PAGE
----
If you are new to this, please read the Stop City Loop tab. -T1-
You did it!
Between the Dec. 6th meeting and hundreds of your petitions, the city finally noticed City Park’s neighbors, folks who use the park and care deeply about what having a natural urban park means to us all.
We are not sure exactly what the city truly intends (PR, spin management, backroom deals, and all that) but while this unfolds we ask you to send the city one more clear message:
Please sign this petition that requests Denver’s Parks and Recreation to:
- Provide a kid-centric playground no larger than 1 acre in size. This could be a repair, renovation, or replacement of the Dustin Redd Playground.
- Consider providing a nature-based discovery area for young children adjacent to the playground, no larger than 1-2 acres.
- Use any remaining General Fund monies planned for City Loop to repair other areas of City Park.
We hope the city includes the neighborhoods, prior to any revised design attempt. One can never be sure.
The City’s Response: (Parks and Rec. original page)
is intended to be a new, multi-generational activity and play area that would replace the existing Dustin Redd playground, which is in need of significant repair or replacement after nearly 20 years of use. The goal behind the current City Loop concept is to create a new area that gives everyone using the park – from small children to older adults – an opportunity to remain active and enjoy a healthy lifestyle.
While the project design was chosen through a very public process that started more than 18 months ago, it is clear that our outreach requires more work. In recent weeks, we’ve received additional feedback that will help guide us through the development of this project. We’ve also heard from many residents in the City Park area that have concerns about the project. We want to be sure that we address those concerns and present a project that can be successful in City Park..
As such, here are DPR’s next steps are with regard to the City Loop project:
- Effective immediately, we have put all fundraising efforts on hold for City Loop.
- Our Parks planning and maintenance staff is evaluating all maintenance and renovation needs in City Park and putting a plan in place to address those issues moving forward (this includes general maintenance and other projects such as the renovation of the Sullivan Gateway and other features in the park).
- With assistance from Tina Bishop, of Mundus-Bishop Design Inc., the City design team will meet before the end of the year to evaluate the current concept and discuss changes to the overall size and scope of the project to attempt to better integrate the project into the park. (Tina Bishop is a local landscape architect who has worked all over the City and specializes in designing projects specifically to integrate into historical parks and landmarks.) The team will also evaluate other locations around the City to determine if the project, as planned, would have a more appropriate fit elsewhere.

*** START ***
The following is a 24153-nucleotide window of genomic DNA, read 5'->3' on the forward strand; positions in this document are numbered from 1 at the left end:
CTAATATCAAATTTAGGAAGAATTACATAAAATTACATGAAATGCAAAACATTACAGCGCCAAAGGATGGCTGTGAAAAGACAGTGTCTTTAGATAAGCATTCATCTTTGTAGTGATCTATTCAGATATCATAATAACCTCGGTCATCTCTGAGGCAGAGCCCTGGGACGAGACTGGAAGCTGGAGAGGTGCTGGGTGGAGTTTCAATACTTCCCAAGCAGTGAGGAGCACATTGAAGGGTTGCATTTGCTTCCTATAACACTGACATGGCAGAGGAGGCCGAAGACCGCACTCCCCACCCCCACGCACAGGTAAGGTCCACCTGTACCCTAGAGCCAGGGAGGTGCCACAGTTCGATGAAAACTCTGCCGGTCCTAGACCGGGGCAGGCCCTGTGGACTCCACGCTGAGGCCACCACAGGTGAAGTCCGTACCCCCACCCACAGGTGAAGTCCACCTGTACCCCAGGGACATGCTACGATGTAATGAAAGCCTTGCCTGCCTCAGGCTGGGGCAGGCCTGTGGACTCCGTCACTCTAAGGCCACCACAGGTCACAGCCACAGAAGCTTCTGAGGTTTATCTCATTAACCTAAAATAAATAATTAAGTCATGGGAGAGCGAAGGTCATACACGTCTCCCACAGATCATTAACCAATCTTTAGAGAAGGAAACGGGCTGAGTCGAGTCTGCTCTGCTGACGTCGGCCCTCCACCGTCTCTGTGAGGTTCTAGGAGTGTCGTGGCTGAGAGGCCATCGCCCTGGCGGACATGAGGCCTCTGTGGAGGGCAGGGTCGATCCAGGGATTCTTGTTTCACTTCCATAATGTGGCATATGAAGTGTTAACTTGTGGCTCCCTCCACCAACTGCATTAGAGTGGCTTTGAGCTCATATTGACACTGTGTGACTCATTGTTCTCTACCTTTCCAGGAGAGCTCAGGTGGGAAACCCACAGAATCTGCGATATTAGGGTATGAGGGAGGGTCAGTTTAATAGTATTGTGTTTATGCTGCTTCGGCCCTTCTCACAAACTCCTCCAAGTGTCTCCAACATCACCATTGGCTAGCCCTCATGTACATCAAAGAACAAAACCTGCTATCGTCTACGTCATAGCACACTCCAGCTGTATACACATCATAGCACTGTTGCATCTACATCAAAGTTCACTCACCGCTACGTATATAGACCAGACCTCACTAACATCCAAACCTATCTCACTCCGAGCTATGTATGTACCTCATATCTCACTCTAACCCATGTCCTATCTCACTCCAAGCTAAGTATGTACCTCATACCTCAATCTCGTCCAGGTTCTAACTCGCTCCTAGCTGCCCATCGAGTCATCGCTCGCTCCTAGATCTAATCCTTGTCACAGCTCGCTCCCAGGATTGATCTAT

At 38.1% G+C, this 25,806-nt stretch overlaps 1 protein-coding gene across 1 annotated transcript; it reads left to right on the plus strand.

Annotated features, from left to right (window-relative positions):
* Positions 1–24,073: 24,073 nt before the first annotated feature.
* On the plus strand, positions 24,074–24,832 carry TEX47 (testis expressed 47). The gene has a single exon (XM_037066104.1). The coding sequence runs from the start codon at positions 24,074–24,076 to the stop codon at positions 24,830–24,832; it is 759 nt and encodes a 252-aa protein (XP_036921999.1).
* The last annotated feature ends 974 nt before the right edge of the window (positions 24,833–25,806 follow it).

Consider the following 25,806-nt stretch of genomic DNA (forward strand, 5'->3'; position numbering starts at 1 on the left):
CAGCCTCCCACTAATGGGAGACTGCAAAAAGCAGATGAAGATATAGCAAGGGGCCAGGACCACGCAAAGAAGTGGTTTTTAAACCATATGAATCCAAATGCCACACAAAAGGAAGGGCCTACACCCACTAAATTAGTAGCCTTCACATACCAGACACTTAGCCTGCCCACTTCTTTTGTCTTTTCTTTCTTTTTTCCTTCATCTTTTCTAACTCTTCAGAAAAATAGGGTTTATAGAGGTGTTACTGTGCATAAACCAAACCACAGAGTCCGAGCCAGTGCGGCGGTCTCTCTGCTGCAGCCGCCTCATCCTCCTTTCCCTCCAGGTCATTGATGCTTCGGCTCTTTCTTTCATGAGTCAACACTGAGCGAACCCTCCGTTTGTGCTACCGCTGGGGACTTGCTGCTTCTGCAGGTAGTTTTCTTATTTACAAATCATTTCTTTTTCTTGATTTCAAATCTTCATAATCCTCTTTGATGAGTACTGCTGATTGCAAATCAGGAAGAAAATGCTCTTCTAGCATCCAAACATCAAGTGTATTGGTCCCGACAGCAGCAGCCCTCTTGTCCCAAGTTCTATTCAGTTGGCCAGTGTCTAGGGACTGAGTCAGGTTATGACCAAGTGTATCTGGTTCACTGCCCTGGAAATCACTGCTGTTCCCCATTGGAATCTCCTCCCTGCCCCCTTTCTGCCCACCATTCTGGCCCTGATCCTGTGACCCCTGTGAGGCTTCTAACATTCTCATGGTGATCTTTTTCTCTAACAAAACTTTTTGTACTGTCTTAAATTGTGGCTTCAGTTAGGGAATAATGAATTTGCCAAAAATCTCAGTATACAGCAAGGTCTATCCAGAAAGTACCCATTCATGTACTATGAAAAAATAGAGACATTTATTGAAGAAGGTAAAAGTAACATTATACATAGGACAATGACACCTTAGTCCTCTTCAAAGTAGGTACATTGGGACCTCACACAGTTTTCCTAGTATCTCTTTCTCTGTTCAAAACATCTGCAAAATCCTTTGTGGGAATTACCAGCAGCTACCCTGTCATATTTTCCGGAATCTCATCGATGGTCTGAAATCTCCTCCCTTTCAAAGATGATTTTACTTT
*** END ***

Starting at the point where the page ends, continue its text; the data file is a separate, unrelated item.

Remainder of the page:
- Once those evaluations have been completed and any other potential design concepts are available, Parks and Recreation will hold a community meeting to collect your feedback. We anticipate scheduling that to take place in the early spring (March), but exact timing cannot be determined just yet.
- After that meeting, DPR will evaluate the level of support/opposition for the project and determine how/if it will move forward.
We want all citizens to know that we value your constructive comments and we will listen to your concerns. We also want to hear from those who are in support of this project and have ideas for what they would like to see should it come to fruition.
Please feel free to use the following email address to share your thoughts and feedback regarding the City Loop project:email@example.com
As we get through the holidays and into 2014, we will e-mail you updates on our progress and better guidance as to when we will schedule our next public meeting and presentation.
Denver’s Hancock Administration is building a 13-acre, 5-million-dollar, Regional Attraction in City Park without a vote by Denver’s citizens. According to their plan, City Loop will be “one of Denver’s most vibrant civic spaces” with thousands of visitors, week-in and week-out, year-round. It will include staffed kiosks, “comfort stations” (bathrooms), and food trucks. And it will be funded by corporate sponsors, not a bond issue. So we have no voice.
Park funding is already well below levels needed to maintain today’s City Park. By the time City Loop is completed, can we expect all of City Park – the Zoo, the Museum, and City Loop – to be an admission-based venue? That’s what it will take to operate the high-use, high-overhead Attraction the City has planned. The Administration does not have to ask our permission to take away every bit of public, green space left in City Park.
The City talks about “activating” parks. We say it’s time for activated citizens to push back and save our City Park.
Click the Map to see how much of City Park will be sacrificed to build City Loop.
City Loop, from the architects’ presentation. Click for larger slide show.